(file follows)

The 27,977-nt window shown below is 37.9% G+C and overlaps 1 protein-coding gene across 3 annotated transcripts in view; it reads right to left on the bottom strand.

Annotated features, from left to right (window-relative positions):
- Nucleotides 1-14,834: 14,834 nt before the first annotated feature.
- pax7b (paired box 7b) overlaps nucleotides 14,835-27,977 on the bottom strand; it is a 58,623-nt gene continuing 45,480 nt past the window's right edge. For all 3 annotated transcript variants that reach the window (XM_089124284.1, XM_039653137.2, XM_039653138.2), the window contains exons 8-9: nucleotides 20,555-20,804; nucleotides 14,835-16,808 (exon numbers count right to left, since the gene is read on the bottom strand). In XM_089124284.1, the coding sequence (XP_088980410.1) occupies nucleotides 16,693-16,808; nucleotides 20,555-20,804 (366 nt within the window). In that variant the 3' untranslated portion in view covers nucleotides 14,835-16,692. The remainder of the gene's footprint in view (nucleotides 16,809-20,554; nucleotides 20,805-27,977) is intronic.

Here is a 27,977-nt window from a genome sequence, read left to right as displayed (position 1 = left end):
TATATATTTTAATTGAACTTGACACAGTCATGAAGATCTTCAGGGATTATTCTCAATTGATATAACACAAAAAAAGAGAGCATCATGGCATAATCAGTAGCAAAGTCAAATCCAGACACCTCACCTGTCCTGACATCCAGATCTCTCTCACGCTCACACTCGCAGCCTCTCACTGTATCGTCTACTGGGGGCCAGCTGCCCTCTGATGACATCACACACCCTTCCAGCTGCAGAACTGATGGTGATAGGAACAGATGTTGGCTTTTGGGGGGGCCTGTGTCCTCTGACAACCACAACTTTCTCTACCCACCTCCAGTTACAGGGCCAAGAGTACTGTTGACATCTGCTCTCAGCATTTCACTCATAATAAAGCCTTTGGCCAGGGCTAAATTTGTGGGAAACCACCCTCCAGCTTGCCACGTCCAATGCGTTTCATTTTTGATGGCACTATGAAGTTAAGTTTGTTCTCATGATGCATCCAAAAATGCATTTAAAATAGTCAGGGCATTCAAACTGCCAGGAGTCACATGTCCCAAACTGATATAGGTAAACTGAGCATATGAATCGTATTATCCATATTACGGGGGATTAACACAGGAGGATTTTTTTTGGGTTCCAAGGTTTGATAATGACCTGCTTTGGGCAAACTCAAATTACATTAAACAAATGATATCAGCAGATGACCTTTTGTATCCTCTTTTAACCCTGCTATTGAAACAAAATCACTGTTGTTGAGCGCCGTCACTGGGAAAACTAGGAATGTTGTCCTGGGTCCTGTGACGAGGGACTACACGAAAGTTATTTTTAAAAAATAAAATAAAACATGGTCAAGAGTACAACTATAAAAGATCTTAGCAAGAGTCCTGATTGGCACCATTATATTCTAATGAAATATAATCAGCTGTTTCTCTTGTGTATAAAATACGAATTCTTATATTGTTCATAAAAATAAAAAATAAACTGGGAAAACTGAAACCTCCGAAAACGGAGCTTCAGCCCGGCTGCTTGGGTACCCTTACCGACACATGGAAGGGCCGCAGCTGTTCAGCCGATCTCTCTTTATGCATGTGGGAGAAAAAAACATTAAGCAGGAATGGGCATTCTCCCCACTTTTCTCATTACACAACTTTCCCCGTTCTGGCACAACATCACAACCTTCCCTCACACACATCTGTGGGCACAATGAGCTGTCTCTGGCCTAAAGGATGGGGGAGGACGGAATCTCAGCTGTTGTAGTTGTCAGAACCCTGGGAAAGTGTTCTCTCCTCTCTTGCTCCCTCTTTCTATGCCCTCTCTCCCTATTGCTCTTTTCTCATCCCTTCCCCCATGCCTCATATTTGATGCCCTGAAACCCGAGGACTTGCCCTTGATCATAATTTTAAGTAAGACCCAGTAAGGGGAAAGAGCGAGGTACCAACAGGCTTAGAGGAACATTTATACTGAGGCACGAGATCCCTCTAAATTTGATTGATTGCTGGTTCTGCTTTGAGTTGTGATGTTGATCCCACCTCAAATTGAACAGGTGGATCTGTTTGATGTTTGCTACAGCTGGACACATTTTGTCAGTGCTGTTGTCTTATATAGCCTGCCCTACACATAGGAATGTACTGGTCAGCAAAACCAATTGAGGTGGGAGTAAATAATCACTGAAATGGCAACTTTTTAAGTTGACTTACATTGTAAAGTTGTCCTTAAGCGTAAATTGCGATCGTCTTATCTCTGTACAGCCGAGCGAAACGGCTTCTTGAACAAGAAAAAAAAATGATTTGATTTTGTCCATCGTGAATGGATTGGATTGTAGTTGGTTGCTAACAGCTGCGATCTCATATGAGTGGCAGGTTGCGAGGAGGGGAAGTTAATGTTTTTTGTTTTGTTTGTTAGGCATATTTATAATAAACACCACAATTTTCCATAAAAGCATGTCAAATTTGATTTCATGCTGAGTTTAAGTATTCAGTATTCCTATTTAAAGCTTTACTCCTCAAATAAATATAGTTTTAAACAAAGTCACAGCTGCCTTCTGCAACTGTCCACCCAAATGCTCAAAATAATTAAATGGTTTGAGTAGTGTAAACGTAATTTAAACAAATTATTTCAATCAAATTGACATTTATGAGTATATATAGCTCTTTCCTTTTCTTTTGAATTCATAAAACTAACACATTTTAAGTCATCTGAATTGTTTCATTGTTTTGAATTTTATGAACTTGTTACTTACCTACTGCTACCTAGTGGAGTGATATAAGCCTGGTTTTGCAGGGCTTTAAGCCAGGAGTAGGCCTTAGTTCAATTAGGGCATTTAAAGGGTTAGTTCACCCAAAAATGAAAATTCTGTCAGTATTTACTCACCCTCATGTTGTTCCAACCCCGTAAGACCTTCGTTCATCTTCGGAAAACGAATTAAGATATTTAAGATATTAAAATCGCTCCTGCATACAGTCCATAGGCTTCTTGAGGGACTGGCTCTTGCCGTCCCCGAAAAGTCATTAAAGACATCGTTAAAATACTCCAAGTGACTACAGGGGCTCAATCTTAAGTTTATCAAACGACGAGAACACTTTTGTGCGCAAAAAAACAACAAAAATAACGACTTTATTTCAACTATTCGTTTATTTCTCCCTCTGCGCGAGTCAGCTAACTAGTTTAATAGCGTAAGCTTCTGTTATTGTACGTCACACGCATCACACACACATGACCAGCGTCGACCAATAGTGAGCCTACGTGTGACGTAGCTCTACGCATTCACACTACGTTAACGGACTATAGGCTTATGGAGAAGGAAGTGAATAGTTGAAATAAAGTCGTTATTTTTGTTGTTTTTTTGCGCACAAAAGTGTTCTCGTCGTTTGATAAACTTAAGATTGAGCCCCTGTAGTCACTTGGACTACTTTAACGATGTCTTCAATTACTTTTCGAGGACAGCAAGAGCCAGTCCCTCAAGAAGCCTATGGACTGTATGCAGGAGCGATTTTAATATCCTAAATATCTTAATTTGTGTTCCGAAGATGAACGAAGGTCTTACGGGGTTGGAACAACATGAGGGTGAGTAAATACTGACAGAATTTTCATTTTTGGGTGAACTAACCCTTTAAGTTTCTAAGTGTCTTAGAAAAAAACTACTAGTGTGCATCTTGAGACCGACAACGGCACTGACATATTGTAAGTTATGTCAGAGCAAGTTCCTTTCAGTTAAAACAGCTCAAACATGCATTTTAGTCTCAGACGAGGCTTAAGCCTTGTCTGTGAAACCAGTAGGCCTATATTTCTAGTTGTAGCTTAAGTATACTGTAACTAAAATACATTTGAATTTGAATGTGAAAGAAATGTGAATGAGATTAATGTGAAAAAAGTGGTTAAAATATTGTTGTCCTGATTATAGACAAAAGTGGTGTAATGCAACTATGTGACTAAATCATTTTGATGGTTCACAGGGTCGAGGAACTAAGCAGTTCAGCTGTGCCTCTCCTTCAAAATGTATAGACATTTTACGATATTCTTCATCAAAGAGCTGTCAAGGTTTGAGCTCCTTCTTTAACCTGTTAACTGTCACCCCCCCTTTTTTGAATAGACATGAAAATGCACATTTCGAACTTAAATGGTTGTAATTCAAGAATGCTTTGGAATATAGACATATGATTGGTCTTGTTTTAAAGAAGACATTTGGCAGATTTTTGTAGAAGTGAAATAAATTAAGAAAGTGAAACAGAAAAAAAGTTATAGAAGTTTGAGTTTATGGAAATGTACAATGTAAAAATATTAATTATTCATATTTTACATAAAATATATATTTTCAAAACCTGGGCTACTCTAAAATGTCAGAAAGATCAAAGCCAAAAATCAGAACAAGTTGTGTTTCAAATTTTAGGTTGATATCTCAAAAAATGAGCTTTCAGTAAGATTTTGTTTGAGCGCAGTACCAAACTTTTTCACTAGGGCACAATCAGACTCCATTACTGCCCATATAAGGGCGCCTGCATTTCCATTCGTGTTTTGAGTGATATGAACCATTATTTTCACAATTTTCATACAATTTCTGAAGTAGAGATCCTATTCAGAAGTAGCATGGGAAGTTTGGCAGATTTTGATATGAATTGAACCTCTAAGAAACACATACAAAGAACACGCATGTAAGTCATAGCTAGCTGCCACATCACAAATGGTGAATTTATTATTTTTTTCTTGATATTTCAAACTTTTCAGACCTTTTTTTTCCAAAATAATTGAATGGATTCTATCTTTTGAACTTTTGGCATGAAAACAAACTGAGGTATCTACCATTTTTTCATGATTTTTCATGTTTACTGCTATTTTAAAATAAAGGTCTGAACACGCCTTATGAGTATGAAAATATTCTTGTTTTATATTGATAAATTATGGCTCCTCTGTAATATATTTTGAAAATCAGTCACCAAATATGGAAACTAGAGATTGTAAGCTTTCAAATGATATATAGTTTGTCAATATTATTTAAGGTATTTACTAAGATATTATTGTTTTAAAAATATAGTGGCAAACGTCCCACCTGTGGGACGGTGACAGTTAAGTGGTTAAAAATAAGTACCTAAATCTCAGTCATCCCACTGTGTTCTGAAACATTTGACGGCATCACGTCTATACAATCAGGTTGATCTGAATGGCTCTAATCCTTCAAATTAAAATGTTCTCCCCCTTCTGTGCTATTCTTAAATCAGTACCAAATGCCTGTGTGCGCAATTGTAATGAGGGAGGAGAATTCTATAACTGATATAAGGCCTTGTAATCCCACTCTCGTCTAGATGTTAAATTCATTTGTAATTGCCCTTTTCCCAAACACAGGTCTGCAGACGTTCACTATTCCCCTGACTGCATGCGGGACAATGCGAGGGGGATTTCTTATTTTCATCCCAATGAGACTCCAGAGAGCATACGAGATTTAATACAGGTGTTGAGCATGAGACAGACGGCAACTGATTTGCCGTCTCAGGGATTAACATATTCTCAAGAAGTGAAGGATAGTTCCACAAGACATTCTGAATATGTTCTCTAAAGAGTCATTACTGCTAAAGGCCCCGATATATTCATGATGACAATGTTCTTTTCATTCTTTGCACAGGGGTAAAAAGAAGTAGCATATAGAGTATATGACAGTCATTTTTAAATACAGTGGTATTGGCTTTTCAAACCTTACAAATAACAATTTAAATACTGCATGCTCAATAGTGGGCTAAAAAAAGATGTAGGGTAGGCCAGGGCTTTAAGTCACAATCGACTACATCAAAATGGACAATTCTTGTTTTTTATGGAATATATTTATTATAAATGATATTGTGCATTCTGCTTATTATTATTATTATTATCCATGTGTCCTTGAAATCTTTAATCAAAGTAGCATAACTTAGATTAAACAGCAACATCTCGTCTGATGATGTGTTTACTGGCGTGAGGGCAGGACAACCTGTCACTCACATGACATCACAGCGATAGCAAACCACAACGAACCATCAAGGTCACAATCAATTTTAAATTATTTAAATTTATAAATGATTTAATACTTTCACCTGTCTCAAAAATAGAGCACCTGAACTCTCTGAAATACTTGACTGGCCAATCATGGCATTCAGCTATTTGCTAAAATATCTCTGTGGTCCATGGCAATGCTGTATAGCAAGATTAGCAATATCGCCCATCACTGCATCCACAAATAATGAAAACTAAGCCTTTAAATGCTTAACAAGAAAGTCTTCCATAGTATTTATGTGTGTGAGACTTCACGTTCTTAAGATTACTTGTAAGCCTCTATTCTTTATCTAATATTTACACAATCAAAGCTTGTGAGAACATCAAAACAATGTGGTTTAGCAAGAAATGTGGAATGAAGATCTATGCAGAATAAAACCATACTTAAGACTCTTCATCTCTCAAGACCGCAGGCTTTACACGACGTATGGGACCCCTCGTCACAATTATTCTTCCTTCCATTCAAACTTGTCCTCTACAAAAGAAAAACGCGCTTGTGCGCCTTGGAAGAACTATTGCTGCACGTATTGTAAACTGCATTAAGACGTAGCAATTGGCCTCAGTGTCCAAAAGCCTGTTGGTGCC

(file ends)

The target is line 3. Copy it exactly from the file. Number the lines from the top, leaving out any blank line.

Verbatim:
- Nucleotides 1-14,834: 14,834 nt before the first annotated feature.